Vaikom Muhammad Basheer
Visually Stunning: A scene from Poovam Banana
Nammolagina Basheer by Ninasam Tirugata recreated the world of the legendary Malayalam writer Vaikom Muhammad Basheer with fantastic authenticity
A complex canvas comprising lively, colourful characters; the play “Nammolagina Basheer” by Ninasam Tirugata, is not just a splendid weave of a variety of people and their ways of life, but also a brilliant juxtaposition of the comic and the tragic. Rajeev Krishnan, who is a Vaikom Muhammad Basheer expert (remember his “Sangathi Arinhya” and “Moonshine and Skytoffee”), puts together a kaleidoscope of the legendary Malyalam writer’s stories, which captures the concerns of the writer brilliantly. Irony, satire, joy and sorrow — the play now cast in Kannada, achieves with equanimity all that is true of the writer’s works. And with a lightness of touch.
Let me begin with what I missed from “Sangathi Arinhya” — Basheer sitting under the shaded Mangosteen tree in an inclined chair, his umbrella, and a pile of his favourite gramophones by his side. That image — stuck in my head — captured the simplicity of Basheer.
But Rajeev Krishnan makes up for it rather consummately; each of the male actors become Basheer, at once extending the scope of his personality, to include one and all.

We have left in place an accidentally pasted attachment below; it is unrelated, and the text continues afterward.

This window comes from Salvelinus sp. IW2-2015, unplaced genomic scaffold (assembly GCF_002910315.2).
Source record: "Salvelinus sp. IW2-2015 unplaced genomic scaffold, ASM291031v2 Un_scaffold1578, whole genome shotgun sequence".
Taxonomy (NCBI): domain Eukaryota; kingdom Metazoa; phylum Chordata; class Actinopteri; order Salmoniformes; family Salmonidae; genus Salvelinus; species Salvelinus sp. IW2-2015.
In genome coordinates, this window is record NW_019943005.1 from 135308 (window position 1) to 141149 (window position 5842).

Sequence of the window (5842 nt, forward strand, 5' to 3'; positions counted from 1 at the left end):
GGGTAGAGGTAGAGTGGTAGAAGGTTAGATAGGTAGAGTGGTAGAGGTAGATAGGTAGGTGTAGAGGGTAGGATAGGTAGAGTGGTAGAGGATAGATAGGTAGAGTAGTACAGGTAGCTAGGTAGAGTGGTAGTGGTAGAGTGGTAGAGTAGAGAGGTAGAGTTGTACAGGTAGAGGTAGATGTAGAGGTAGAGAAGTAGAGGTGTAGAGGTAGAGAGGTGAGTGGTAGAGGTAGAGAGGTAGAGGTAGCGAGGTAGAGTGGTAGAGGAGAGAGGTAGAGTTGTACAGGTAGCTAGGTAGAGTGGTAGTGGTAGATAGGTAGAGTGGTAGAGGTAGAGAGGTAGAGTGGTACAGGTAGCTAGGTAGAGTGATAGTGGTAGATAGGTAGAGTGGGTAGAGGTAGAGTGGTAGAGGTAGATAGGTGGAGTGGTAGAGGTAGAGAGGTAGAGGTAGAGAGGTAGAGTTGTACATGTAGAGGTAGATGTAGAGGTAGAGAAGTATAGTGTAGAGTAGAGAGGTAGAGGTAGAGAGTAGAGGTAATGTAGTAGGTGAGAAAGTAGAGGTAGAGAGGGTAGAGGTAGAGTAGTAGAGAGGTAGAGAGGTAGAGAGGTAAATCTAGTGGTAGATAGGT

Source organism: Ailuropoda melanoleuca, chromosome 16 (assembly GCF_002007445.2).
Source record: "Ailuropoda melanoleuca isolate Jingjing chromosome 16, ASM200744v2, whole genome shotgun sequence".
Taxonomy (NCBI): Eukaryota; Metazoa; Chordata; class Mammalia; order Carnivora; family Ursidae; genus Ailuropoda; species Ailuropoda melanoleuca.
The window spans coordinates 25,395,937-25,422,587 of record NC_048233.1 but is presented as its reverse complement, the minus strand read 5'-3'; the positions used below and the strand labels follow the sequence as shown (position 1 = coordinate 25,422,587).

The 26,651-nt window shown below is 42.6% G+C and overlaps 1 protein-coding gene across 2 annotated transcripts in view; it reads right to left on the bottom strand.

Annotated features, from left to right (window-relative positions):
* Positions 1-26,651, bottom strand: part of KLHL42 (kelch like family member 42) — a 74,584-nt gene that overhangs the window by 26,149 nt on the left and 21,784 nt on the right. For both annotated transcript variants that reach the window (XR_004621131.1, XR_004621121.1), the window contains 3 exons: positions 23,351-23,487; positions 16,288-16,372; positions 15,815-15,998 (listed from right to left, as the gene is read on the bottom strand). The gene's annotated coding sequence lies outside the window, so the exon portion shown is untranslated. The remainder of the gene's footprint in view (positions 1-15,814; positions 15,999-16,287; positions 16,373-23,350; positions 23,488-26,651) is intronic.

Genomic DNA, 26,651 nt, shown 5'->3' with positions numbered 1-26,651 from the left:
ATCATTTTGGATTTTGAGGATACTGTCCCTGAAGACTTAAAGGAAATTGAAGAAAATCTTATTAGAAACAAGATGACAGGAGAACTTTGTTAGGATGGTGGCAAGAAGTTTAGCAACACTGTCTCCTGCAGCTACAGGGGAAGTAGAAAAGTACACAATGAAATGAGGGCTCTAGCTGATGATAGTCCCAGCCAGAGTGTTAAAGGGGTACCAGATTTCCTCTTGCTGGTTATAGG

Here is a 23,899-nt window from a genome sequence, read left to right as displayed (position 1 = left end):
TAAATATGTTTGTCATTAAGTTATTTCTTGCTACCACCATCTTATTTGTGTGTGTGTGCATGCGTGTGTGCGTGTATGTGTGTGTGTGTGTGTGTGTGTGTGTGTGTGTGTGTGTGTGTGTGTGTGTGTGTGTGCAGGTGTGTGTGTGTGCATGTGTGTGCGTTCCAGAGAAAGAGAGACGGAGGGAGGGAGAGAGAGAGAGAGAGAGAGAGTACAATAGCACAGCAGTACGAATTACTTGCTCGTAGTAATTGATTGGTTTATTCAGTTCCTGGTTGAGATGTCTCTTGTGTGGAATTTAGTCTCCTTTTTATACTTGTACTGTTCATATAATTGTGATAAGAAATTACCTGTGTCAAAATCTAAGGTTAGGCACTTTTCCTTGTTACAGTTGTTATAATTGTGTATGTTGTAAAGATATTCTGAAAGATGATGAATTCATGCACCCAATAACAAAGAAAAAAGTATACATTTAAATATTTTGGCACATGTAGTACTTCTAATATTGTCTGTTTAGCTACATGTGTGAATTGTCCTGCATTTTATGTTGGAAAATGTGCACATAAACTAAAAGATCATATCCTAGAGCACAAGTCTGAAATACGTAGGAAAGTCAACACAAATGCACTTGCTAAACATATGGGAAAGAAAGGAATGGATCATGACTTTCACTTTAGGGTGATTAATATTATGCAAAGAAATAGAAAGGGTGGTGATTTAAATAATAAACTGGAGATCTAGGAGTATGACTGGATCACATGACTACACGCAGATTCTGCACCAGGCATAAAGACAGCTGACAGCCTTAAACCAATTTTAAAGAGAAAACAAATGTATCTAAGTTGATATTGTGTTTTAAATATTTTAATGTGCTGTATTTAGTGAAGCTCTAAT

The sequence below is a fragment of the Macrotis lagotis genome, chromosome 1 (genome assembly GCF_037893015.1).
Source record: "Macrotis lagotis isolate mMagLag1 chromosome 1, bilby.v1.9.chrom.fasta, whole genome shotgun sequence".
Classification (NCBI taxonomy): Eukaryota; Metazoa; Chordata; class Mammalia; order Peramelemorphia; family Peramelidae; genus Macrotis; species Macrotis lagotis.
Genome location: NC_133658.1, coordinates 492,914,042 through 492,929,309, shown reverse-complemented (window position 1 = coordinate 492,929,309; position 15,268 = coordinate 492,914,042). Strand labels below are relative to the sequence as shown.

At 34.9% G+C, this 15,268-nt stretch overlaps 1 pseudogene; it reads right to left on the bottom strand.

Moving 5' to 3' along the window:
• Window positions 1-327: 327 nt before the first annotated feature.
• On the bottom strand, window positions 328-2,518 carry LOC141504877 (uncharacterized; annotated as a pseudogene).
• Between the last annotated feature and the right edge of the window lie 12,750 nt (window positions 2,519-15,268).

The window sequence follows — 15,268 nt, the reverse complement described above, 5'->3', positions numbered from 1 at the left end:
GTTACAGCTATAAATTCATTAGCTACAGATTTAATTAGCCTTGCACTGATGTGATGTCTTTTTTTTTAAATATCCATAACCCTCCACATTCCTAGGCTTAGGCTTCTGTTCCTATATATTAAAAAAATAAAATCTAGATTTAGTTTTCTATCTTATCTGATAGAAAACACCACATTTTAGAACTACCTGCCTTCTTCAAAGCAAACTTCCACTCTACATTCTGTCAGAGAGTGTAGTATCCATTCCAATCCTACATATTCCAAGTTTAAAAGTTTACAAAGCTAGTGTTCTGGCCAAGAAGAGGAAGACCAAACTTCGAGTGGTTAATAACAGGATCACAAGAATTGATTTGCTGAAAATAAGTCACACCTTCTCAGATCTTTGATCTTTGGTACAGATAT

Basheer’s world has deeply personal moments – for instance, the moving “Madilugal” and “Poovam Banana” charged with a rustic energy and fiery passion. On the contrary, there are those that take birth in the public realm – like the incredibly humorous and ironical “Vishwavikhyaata Mook” and “Mantra Charatu”. It is to the credit of the production that it arrests the modern outlook of Basheer without any pretences of the modern age. The play retains an uncorrupted old-world charm in all its wholesomeness not losing sight of the progressive views of the writer. For me, personally, the “faceless” woman in “Madhilugal” in “Sangathi Arinhya” seemed to have more power and invoked deeper emotions, rather than the visible and audible counterpart in “Nammolagina Basheer”.
The highpoint of the production is Rajeev Krishnan’s ingenuous stagecraft. The manner in which one thing morphs into another is remarkable. Especially, the ‘nose’ in “Vishvavikhyaata Mook”.
The actors put out a brilliant performance. The Mappilah world of Basheer did not seem alien to the thoroughbred Kannada world of the Tirugata team. Their body language, their swagger and the world that they recreated was intimate to Basheer’s own. And Basheer became our own.
However, having watched Rajeev Krishnan’s earlier productions, one did wonder if he had played this production up a bit. Did he fear that in a language that was not his own, the play would fail to reach?
Basheer’s deep attachment for his mother who, despite all her hardship dreamt “big” for her son (“neenu dodda manushyanaagabeku”), which had no whiff of the material world in it, was movingly portrayed. The freedom struggle, his school days… invokes the period of the writer with a touching authenticity. Writing, for Basheer, was so mean pastime. It was a deep commitment. Here’s what he said to the reader: “For you I am an open book. You can read and sense leisurely at your own convenience. But you are still a great enigma to me.”